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IMM: USD short increases to $16 billion as speculators abandon QE currencies

Speculators on the CME sent the USD further into short territory last week after the Federal Reserve’s QE3 announcement, as traders show increasing hesitancy to be long currencies in countries where central banks are buying assets.

The latest Commitment of Traders report, issued by the Commodity Futures Trading Commission, shows the value of the net short USD position at $16 billion – a level not seen since August 2011 – in the week to September 18.

 USD short positions build

 Source: Scotiabank, IHS, CFTC
Net short EUR positions continued to benefit from short covering incentivized by the European Central Bank’s peripheral bond-buying programme, as well as weakness in the USD driven by the Fed’s bond-buying programme initiated on September 13.

The value of the net EUR short position fell to $12 billion, down from $15 billion the previous week and its lowest level since late 2011.

The speculative net long position in the JPY was cut by more than half to $2.4 billion, or by 17,300 contracts to 15,500 contracts, as the yen gained about 0.25% against the USD despite last week’s Bank of Japan QE announcement.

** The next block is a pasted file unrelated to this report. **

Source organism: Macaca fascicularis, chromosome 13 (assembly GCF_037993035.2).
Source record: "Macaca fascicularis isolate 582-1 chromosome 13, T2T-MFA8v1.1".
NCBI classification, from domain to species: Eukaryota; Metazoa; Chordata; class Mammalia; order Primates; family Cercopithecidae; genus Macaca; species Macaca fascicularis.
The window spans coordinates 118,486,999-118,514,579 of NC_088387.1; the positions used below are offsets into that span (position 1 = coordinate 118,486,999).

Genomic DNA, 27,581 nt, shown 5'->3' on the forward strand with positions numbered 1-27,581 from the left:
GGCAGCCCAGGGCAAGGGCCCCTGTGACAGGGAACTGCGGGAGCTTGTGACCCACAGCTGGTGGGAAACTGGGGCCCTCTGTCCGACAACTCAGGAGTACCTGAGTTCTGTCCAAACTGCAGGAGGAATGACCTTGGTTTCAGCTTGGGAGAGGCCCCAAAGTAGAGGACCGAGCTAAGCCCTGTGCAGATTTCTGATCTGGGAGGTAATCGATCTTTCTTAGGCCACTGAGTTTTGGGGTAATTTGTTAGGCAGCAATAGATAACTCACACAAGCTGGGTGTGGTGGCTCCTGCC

Meanwhile, the GBP flipped into a net long position of $1.4 billion after being held net short for the past two weeks.

Scotiabank chief currency strategist Camilla Sutton says the latest IMM data shows the development of an important trend of traders becoming more hesitant to be long currencies associated with QE moves.

This hesitancy is, in part, fuelling pressure in the AUD, CAD and NZD, all of which saw their net long positions grow again last week.

Of the AUD, CAD and NZD, the CAD long grew the most last week, with speculators adding 10,021 contracts to their net long positions and taking the value of the overall net long position in the loonie to a record $11.5 billion.

 CAD longs at record levels

 Source: Scotiabank, IHS, CFTC

In the CAD, Brown Brothers Harriman’s global head of FX strategy Marc Chandler points out that “speculators in the futures market still cannot get enough Canadian dollars”, even though they had already accumulated a record long net and gross position.